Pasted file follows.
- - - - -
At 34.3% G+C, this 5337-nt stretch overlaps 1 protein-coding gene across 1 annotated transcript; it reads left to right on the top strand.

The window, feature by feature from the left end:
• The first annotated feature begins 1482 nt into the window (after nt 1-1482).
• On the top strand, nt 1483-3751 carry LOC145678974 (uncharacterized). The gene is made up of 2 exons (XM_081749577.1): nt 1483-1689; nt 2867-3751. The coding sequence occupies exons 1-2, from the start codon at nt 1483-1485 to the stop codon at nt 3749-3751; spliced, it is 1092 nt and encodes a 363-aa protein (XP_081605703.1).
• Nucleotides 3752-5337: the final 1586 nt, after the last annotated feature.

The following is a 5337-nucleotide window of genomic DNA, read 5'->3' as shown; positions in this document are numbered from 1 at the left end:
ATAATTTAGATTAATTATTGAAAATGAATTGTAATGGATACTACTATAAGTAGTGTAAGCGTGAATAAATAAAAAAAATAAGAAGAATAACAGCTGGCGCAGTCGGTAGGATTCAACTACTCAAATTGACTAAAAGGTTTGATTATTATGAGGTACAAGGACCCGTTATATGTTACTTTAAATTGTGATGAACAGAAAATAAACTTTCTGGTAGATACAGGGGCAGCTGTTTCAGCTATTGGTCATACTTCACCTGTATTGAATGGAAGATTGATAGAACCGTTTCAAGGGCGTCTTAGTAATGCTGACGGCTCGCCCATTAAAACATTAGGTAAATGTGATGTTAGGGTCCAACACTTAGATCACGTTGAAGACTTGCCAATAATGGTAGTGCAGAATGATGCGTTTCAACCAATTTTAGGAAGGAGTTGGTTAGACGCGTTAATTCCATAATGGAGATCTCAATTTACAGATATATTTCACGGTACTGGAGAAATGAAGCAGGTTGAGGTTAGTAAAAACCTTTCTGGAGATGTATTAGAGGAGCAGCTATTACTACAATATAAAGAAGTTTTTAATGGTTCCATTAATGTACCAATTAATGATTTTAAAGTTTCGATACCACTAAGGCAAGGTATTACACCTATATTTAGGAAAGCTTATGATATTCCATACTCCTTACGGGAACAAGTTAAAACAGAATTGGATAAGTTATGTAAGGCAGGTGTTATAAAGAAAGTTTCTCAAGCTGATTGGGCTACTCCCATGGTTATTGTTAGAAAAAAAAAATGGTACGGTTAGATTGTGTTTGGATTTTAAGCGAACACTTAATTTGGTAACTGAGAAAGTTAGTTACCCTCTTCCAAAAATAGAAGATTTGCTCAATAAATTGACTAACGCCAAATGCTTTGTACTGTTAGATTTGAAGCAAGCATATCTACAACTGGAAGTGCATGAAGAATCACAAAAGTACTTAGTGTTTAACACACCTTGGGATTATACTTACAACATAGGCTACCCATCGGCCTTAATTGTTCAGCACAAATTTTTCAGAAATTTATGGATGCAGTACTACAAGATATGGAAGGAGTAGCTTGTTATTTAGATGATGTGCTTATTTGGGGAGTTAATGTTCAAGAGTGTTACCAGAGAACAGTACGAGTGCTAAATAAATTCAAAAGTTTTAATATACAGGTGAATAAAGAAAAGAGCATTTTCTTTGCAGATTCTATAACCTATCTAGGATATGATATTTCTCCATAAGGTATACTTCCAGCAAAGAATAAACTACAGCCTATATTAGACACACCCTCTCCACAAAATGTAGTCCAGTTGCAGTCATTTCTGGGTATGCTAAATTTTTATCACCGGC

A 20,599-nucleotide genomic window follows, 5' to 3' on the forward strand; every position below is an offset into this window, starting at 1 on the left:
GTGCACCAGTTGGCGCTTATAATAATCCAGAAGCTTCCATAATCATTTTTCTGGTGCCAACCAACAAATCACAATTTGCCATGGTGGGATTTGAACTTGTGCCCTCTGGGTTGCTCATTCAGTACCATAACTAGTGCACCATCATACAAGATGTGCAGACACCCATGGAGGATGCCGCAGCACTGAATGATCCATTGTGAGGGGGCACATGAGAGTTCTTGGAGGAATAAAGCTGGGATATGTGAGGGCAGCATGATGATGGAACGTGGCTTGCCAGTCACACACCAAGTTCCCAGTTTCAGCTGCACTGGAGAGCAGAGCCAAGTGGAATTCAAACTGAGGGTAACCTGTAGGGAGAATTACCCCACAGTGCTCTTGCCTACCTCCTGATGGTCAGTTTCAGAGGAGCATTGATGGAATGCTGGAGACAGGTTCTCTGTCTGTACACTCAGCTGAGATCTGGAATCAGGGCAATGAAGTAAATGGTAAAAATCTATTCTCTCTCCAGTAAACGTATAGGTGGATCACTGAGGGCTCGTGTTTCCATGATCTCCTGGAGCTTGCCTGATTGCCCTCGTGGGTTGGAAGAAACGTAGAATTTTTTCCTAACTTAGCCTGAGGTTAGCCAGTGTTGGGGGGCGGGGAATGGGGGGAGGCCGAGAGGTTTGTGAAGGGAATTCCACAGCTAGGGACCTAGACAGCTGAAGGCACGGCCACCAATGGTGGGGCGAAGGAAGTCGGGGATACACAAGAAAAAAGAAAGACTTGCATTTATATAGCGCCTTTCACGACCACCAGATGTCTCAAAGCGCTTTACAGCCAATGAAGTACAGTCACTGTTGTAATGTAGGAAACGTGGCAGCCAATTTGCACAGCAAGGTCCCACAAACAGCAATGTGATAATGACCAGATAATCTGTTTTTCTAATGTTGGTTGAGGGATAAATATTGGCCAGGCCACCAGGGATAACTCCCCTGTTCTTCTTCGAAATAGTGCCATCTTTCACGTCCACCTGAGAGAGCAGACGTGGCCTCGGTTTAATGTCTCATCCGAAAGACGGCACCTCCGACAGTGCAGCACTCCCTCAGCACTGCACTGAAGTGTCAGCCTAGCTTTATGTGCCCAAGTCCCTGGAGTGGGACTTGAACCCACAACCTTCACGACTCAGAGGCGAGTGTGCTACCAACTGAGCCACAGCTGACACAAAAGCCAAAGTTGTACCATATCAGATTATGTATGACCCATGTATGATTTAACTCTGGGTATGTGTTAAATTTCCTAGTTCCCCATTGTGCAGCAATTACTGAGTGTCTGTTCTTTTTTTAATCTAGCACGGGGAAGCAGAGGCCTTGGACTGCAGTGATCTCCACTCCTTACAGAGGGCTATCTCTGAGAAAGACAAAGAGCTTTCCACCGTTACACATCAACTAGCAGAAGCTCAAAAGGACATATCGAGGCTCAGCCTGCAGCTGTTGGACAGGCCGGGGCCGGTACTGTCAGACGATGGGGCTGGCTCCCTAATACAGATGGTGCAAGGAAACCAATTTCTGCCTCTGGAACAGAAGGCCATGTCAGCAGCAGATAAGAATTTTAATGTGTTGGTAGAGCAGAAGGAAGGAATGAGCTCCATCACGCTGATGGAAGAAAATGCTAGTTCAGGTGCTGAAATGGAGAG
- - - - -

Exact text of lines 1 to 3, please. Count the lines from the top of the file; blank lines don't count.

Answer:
At 34.3% G+C, this 5337-nt stretch overlaps 1 protein-coding gene across 1 annotated transcript; it reads left to right on the top strand.

The window, feature by feature from the left end:
• The first annotated feature begins 1482 nt into the window (after nt 1-1482).